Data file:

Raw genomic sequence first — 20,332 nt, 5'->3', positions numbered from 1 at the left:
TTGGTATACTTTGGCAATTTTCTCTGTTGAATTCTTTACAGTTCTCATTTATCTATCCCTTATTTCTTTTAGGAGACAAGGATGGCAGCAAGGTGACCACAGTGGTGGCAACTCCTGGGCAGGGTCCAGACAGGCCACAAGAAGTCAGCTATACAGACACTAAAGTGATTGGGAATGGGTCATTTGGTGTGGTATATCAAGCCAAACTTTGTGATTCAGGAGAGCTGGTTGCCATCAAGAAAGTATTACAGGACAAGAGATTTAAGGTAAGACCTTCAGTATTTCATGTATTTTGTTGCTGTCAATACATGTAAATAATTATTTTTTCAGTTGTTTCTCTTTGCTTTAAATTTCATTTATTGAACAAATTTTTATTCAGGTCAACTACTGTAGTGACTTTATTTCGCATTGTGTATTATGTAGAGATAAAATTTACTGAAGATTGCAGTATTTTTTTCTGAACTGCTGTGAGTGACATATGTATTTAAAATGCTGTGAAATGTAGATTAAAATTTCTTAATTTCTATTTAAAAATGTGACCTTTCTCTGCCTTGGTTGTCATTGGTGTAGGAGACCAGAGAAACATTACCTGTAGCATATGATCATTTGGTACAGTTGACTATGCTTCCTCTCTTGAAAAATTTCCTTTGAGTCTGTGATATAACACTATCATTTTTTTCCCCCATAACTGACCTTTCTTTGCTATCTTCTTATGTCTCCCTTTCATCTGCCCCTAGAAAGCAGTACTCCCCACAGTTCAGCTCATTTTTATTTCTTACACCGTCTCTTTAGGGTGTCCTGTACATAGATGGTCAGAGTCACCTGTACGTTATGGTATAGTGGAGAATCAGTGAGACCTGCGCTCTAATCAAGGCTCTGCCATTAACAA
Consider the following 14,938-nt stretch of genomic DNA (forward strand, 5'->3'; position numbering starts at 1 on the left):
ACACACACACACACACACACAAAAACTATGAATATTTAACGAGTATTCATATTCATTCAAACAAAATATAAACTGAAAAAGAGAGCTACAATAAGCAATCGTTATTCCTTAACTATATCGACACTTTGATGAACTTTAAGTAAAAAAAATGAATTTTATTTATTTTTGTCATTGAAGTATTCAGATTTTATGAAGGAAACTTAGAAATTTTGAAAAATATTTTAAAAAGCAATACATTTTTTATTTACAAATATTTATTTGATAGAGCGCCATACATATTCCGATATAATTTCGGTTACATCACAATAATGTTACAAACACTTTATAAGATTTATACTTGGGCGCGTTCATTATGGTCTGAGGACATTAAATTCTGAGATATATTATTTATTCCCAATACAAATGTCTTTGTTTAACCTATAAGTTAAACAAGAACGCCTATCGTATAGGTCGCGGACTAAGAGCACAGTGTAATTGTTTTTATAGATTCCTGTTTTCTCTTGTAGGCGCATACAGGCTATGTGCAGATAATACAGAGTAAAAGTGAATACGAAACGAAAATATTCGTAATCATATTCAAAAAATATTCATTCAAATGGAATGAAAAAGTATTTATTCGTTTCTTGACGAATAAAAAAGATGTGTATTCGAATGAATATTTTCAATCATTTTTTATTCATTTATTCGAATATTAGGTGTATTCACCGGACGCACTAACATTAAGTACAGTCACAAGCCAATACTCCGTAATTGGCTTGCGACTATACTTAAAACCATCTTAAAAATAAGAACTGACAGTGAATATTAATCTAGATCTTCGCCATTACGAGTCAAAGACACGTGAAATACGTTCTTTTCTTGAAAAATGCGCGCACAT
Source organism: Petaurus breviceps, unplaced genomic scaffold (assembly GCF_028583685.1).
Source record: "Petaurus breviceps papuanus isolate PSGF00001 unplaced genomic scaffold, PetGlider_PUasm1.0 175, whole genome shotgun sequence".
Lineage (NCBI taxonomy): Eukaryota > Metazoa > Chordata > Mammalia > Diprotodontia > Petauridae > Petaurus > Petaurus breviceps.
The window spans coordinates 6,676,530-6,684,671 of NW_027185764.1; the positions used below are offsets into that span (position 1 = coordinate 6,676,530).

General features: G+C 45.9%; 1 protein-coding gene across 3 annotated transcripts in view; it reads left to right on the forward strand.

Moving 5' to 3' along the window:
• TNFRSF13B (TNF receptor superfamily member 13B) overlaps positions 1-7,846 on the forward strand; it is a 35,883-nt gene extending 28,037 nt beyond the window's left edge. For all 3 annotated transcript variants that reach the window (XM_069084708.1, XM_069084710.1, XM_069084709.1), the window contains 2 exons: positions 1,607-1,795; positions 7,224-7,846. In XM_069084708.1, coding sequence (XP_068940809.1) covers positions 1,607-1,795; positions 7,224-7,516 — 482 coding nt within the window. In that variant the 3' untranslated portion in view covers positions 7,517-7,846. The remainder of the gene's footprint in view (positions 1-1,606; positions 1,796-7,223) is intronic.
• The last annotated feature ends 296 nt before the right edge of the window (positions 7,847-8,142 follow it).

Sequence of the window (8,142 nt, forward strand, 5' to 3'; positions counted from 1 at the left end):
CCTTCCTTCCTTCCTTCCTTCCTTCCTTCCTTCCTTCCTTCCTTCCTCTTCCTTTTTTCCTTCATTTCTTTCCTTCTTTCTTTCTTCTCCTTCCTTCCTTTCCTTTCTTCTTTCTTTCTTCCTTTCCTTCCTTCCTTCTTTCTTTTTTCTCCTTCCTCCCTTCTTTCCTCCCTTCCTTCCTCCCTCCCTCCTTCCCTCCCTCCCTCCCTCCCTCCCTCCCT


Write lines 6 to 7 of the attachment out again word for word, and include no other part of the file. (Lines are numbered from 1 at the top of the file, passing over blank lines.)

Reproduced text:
Source record: "Petaurus breviceps papuanus isolate PSGF00001 unplaced genomic scaffold, PetGlider_PUasm1.0 175, whole genome shotgun sequence".
Lineage (NCBI taxonomy): Eukaryota > Metazoa > Chordata > Mammalia > Diprotodontia > Petauridae > Petaurus > Petaurus breviceps.